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Men fits the bill as this year’s truly surreal and risk-taking horror drama from A24 Films. Writer/director Alex Garland has a remarkable ability to blend genres in peculiar ways, but they don’t all necessarily pay off. Men is divisive storytelling that begins as an eerie horror film and transforms into something truly bizarre.
‘Men’ finds Harper seeking healing
Harper (Jessie Buckley) is a young woman who finds the perfect English countryside home to rent for her solo vacation. Her late husband, James (Paapa Essiedu), died under particularly troubling circumstances that continue to haunt her. Harper hopes that the beautiful retreat will allow her to begin to heal.
Geoffrey (Rory Kinnear) is the property owner, who gives Harper a warm welcome onto the property. However, her solitary walks in nature and hours of relaxation indoors only last so long. A series of terrifying incidents lead Harper to believe that something much more sinister is going on and she has nowhere to run.
Writer/director Alex Garland explores themes of grief, religion, and love
Men digs its teeth into its thematic storytelling, rather than entirely depending on a linear narrative. Harper finds herself among beautiful surroundings that give her a sense of freedom that she hasn’t had for quite some time. She experiences wonderment in simple things, such as running through the rain and creating music with her voice in a tunnel. Everything has a meaning that relates back to love, but they amount to something so much larger than Harper’s story.
Garland explores positive and negative depictions of love, simultaneously uplifting it and perverting it. Flashbacks slowly reveal more about Harper’s relationship with James, which rests at the core of the film’s motivations and its greatest horrors. The face originally seen on Geoffrey appears in many places to follow, as this pattern becomes increasingly haunting. Men consistently operates from a place of voyeurism in a world where there is no safety.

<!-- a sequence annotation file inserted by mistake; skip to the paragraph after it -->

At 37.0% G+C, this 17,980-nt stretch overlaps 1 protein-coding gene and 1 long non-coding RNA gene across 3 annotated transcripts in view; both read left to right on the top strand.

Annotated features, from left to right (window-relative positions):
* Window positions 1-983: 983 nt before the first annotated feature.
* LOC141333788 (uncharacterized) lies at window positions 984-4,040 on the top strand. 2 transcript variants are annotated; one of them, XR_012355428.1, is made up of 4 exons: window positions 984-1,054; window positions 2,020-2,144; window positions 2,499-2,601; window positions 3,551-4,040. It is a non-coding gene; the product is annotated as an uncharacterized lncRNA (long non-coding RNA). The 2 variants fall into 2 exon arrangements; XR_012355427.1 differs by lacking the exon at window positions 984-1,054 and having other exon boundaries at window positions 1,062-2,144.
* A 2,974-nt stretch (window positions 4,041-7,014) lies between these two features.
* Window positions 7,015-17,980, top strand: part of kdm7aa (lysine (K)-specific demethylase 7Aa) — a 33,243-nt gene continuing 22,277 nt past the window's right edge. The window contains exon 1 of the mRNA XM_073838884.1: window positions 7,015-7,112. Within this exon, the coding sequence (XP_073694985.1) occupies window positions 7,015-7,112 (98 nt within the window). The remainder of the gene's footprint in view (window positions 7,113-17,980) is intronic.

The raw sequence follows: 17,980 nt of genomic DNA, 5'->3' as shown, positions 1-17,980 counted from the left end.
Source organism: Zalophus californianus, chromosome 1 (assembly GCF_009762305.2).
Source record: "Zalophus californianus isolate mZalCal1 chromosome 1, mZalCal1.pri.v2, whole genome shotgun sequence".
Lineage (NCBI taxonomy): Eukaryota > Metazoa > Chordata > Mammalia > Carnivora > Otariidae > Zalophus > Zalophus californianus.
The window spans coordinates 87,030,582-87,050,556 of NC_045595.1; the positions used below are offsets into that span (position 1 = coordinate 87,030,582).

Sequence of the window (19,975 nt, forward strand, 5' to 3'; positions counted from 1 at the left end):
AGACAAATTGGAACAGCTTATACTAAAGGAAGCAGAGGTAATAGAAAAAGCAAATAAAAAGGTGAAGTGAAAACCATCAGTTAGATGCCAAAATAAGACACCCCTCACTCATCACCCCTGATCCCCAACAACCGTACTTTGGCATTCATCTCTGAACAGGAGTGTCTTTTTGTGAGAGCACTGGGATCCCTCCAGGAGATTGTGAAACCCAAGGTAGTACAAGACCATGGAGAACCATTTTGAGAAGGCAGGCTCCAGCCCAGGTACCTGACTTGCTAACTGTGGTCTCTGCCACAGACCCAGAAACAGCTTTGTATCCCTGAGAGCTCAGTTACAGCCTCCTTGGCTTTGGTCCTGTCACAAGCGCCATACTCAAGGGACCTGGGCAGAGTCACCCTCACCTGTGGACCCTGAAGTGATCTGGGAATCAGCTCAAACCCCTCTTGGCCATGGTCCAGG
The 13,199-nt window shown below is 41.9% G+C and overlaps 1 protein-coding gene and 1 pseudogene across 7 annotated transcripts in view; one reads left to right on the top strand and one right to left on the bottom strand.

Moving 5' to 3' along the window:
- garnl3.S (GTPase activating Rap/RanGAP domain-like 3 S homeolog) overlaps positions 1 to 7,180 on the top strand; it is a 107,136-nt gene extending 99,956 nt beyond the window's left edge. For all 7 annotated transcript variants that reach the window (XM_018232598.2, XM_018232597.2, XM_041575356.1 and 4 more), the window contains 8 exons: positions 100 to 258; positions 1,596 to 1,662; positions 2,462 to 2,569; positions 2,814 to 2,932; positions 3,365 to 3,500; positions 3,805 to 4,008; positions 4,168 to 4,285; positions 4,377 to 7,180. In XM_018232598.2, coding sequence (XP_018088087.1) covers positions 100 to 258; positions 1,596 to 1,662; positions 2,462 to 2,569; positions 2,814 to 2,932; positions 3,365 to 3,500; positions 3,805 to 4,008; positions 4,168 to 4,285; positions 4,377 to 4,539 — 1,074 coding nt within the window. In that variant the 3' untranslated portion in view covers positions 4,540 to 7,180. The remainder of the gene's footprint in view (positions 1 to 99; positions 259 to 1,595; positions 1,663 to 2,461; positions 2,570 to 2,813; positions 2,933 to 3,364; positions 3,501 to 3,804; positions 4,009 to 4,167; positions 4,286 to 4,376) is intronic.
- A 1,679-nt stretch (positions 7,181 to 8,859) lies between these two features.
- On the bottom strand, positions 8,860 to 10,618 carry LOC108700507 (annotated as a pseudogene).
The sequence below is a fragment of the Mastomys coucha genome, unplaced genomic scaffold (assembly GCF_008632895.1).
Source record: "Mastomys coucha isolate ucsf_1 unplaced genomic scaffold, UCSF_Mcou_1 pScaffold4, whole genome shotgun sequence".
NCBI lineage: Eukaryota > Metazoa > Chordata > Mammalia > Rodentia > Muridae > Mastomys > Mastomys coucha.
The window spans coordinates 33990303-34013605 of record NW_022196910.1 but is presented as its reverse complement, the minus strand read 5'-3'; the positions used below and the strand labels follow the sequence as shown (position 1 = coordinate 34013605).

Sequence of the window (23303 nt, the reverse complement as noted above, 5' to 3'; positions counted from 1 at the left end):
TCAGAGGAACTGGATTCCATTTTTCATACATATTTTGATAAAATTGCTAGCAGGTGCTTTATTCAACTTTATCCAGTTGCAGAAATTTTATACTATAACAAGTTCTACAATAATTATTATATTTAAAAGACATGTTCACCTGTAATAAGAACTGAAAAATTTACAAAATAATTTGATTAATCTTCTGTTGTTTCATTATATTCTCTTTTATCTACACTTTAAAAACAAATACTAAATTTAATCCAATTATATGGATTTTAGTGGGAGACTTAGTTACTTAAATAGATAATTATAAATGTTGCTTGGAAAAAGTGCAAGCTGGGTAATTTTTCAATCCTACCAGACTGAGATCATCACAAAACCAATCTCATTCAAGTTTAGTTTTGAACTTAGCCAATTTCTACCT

Religion and grief are deeply intertwined from the very beginning of Men. There are jokes about forbidden fruit that certainly feel more like a warning than a jab. The historical context of the nearby church, the misogynistic views of the locals, and Harper’s vacation home itself all contribute to a tale that is rather prophetic and destined.
‘Men’ is odd and surreal, albeit daring
Garland makes voyeurism a major element of both the plot and his directing style. The audience is frequently watching Harper like an unwelcomed spectator. Men has a lot to say about masculinity, but it isn’t as heavy-handed as one might think. Garland allows the characters to speak for themselves without necessarily bashing the viewer over the head with it.
Cinematographer Rob Hardy delivers breathtaking beauty in the English countryside. The greens constantly pop amongst the lively fields, but he makes full use of much harsher atmospheres as the film plays out. Garland once again proves more than proficient behind the camera, even though there is some questionable CGI that doesn’t quite work.
Men has one of the gnarliest body horror gross-out moments in recent memory that will be on the lips of every audience member. However, Men doesn’t only rely on the grotesque to get a reaction from its audience, as there are some genuinely eerie moments.
Men is just as much about women as it is about men. The film is absolutely dripping in atmosphere and tension. Buckley and Kinnear fulfill exceptional work in Garland’s most odd and surreal work to date. Men is very daring horror cinema that takes big risks in its third act that don’t entirely pay off. Nevertheless, you can’t help but admire it for refusing to compromise.
Men creeps into theaters on May 20.
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